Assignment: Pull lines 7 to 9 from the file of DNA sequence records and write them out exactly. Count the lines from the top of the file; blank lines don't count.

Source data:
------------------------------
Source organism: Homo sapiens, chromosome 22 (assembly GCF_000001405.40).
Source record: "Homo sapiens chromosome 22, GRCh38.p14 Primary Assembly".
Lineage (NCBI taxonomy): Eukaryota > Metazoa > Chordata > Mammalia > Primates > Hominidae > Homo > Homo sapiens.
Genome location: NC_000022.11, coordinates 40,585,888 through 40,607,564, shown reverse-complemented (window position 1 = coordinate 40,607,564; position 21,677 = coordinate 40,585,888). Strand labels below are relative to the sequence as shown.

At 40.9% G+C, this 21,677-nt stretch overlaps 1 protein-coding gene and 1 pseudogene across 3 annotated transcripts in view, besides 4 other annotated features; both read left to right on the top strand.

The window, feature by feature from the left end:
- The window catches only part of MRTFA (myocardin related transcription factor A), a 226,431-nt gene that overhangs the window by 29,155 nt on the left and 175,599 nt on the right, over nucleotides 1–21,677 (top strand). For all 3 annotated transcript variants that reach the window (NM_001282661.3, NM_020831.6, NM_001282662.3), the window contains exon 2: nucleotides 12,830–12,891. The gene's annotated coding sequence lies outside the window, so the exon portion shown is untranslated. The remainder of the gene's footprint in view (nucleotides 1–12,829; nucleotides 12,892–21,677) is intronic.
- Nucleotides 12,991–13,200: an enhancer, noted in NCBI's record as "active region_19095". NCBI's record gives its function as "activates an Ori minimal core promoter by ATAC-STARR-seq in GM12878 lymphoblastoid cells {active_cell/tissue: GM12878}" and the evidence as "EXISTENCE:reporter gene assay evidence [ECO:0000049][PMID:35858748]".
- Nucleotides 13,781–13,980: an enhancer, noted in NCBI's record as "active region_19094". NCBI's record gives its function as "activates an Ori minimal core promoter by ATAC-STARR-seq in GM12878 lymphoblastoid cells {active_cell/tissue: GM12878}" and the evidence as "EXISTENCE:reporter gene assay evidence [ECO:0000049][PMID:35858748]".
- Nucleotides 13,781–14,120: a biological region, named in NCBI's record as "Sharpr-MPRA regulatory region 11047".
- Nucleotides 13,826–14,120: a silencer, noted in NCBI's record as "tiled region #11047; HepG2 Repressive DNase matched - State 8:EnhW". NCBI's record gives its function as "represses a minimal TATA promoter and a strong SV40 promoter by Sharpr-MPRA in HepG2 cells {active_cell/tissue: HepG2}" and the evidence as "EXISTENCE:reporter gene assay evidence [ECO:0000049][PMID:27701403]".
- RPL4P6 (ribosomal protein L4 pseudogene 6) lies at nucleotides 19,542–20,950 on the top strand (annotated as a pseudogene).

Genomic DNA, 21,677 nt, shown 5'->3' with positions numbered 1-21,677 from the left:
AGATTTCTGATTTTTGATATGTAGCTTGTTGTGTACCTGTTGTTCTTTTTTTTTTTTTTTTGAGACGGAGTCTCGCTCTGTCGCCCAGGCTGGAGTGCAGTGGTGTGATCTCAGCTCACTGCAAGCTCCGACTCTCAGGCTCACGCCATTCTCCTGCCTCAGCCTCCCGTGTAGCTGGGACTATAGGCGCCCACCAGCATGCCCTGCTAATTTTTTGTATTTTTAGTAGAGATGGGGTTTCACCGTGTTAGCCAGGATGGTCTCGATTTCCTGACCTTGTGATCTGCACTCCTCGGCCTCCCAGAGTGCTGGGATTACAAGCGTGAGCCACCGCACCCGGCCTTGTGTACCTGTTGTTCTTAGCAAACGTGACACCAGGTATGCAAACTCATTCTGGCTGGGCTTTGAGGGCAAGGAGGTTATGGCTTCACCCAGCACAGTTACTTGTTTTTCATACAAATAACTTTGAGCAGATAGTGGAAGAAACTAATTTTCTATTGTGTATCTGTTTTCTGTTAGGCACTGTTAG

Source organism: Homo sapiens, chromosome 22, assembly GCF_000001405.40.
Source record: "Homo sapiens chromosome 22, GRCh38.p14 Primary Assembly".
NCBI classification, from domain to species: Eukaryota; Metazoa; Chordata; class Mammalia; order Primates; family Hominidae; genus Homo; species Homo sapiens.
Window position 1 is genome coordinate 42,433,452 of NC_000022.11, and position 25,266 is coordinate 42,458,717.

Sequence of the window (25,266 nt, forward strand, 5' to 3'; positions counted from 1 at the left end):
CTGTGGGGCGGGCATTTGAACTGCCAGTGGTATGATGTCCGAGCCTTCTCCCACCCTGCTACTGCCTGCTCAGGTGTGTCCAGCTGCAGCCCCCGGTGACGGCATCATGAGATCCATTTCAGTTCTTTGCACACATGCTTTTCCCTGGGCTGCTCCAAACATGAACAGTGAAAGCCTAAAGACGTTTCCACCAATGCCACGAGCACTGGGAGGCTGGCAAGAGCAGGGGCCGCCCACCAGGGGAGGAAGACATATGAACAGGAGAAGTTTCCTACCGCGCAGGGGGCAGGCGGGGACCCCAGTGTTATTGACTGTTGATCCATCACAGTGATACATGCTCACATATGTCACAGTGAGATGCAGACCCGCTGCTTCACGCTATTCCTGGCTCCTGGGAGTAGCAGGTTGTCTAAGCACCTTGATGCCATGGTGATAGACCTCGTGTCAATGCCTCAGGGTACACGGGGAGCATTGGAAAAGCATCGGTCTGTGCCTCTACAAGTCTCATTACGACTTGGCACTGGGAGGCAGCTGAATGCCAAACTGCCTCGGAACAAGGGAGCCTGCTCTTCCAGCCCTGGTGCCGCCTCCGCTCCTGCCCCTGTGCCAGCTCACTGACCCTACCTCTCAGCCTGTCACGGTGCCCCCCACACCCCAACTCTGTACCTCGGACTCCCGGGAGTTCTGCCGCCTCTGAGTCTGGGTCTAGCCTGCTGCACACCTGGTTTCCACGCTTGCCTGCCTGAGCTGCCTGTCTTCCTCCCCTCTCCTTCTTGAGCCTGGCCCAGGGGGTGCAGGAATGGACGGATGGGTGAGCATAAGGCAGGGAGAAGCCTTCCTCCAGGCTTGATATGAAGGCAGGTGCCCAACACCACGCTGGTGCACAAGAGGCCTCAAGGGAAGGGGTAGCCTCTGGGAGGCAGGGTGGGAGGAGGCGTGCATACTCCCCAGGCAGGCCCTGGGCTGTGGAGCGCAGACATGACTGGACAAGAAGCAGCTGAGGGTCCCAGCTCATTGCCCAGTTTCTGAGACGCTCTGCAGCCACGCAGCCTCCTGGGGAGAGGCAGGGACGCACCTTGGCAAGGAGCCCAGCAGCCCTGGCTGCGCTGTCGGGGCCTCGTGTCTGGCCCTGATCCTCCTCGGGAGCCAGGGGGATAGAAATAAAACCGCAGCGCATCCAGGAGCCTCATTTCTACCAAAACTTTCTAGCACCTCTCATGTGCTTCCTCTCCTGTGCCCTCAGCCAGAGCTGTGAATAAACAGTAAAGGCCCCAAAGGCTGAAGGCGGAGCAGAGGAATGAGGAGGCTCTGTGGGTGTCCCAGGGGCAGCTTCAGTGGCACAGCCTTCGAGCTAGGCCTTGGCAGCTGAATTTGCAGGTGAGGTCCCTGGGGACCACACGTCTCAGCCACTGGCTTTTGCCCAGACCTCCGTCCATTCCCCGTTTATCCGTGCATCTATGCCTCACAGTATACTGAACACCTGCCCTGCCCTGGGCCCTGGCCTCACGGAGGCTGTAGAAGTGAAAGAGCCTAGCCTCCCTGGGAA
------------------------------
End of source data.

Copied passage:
- The window catches only part of MRTFA (myocardin related transcription factor A), a 226,431-nt gene that overhangs the window by 29,155 nt on the left and 175,599 nt on the right, over nucleotides 1–21,677 (top strand). For all 3 annotated transcript variants that reach the window (NM_001282661.3, NM_020831.6, NM_001282662.3), the window contains exon 2: nucleotides 12,830–12,891. The gene's annotated coding sequence lies outside the window, so the exon portion shown is untranslated. The remainder of the gene's footprint in view (nucleotides 1–12,829; nucleotides 12,892–21,677) is intronic.
- Nucleotides 12,991–13,200: an enhancer, noted in NCBI's record as "active region_19095". NCBI's record gives its function as "activates an Ori minimal core promoter by ATAC-STARR-seq in GM12878 lymphoblastoid cells {active_cell/tissue: GM12878}" and the evidence as "EXISTENCE:reporter gene assay evidence [ECO:0000049][PMID:35858748]".
- Nucleotides 13,781–13,980: an enhancer, noted in NCBI's record as "active region_19094". NCBI's record gives its function as "activates an Ori minimal core promoter by ATAC-STARR-seq in GM12878 lymphoblastoid cells {active_cell/tissue: GM12878}" and the evidence as "EXISTENCE:reporter gene assay evidence [ECO:0000049][PMID:35858748]".